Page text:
The UN's Call for Increased Women Involvement in Nigeria's Security Sector Management

Beatrice Eyong, UN Women representative in Nigeria, made the call during a press conference on Wednesday in Abuja.

The United Nations (UN) Women has urged increased participation of women in Nigeria’s security management.

During a press conference in Abuja, Beatrice Eyong, UN Women representative in Nigeria, emphasized the importance of gender-responsive amendments to Nigeria’s security laws.

Nigeria’s security sector is characterized by various challenges, including insurgency, terrorism, communal conflicts, and organized crime. Despite these pressing issues, women remain significantly underrepresented in decision-making roles within the security establishment. The lack of gender diversity not only perpetuates inequalities but also hampers the sector’s effectiveness in addressing complex security threats.

Represented by Peter Macha, UN Women programme manager, Eyong highlighted ongoing efforts to review laws such as the Armed Forces Act, Nigeria Police Act, and Nigeria Security and Civil Defence Corps (NSCDC) Act from a gender perspective.

She emphasized the necessity of presenting these bills to the 10th National Assembly for review, noting encouraging responses from some lawmakers.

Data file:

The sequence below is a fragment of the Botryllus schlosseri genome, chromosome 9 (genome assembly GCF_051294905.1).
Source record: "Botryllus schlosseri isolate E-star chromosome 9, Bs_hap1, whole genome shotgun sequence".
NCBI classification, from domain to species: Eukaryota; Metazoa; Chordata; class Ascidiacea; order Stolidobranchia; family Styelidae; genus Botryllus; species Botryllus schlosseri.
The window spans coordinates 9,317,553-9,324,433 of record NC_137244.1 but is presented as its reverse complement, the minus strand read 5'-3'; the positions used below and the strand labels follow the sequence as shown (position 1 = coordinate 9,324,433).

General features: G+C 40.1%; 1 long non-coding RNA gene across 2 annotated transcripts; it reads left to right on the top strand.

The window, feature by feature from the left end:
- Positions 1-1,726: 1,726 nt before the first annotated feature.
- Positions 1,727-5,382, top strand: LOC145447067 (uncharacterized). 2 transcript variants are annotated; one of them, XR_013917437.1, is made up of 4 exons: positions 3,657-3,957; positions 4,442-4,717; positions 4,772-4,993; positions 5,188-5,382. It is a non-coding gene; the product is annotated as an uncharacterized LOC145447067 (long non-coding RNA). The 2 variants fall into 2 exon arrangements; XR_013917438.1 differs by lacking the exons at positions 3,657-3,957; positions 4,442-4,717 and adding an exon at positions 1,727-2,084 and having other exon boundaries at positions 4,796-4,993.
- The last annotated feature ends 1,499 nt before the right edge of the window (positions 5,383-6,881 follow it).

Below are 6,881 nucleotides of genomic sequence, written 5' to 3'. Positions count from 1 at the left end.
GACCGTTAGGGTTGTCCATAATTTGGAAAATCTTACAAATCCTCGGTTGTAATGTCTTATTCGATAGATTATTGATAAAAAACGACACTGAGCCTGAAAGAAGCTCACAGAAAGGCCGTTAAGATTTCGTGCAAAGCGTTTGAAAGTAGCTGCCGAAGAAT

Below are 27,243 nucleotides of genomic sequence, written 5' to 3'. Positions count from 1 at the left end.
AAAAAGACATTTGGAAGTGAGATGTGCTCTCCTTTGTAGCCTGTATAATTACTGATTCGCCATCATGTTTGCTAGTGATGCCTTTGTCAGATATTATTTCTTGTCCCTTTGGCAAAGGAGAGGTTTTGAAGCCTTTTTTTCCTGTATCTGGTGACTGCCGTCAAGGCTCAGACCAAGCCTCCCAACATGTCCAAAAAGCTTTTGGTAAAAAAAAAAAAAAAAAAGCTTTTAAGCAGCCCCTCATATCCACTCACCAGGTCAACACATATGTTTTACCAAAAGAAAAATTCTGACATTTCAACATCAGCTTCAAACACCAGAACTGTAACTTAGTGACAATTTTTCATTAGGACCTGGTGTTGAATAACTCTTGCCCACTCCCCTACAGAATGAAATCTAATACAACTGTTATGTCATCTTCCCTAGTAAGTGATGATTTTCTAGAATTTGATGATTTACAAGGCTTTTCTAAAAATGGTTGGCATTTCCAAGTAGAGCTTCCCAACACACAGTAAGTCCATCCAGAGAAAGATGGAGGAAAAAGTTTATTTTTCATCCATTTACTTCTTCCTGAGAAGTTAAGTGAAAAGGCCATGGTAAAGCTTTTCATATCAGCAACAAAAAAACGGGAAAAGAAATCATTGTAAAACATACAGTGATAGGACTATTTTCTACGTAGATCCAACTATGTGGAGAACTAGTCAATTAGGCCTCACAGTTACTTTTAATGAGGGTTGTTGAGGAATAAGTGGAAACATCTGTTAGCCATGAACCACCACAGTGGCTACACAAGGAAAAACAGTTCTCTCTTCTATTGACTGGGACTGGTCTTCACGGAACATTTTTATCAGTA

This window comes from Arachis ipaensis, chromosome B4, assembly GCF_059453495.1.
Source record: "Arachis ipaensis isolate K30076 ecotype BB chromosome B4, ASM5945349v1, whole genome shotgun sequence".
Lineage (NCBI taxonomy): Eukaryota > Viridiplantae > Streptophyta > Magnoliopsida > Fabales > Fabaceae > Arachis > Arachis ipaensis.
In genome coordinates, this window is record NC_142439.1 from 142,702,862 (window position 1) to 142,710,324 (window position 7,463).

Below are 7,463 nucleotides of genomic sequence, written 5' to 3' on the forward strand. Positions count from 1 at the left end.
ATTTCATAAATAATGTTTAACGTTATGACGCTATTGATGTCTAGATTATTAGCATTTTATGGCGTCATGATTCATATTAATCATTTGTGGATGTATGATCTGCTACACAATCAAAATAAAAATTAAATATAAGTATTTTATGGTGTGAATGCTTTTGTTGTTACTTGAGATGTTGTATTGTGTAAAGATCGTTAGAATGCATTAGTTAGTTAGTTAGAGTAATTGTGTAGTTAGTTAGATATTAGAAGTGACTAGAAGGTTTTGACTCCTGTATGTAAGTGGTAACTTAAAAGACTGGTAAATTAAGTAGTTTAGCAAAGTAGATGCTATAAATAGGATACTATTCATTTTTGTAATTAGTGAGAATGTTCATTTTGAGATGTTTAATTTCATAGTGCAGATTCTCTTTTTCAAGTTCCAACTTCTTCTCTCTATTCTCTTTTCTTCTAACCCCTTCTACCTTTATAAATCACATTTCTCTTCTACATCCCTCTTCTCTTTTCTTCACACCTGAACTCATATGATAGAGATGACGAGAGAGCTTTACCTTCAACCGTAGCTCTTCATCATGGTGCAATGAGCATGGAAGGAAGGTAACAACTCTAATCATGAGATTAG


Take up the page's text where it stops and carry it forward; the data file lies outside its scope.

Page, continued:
“I, therefore, call on all the legislators and other stakeholders to support the amendment of these security laws to further enhance a gender-sensitive environment, for maximum efficiency and effectiveness in the security sector institutions and the society at large,” NAN quoted Eyong as saying.

“These progressive actions undoubtedly align with provisions of Nigeria’s national action plan on women, peace and security, national gender policy and several other policy and legal frameworks.”

Abubakar Sulaiman, director-general of National Institute for Legislative and Democratic Studies (NILDS), said there is a need to close the gender gap in the security sector.

Suleiman said women’s potential remains unexplored in addressing security challenges, adding that it is critical to sensitise lawmakers on the need to change the narrative.

Research has shown that integrating gender perspectives into security governance can lead to more comprehensive and holistic approaches to addressing security challenges. Women are often at the forefront of community-based initiatives for conflict prevention, peacebuilding, and counterterrorism, leveraging their networks and local knowledge to promote resilience and social cohesion.

Empowering women in security management also contributes to broader gender equality and women’s empowerment objectives. By breaking down institutional barriers and challenging gender stereotypes, Nigeria can create a more inclusive and equitable society where women have equal opportunities to participate in decision-making processes and contribute to national development.

The UN Women’s advocacy for increased women’s involvement in Nigeria’s security sector management underscores the imperative of gender equality and inclusivity in fostering sustainable peace and security. By embracing gender-responsive reforms, Nigeria can harness the diverse talents and perspectives of its population to address complex security challenges effectively. As the country continues its journey towards peace and development, prioritizing women’s empowerment and gender equality in security governance will be essential for building a more peaceful, prosperous, and inclusive society for all Nigerians.

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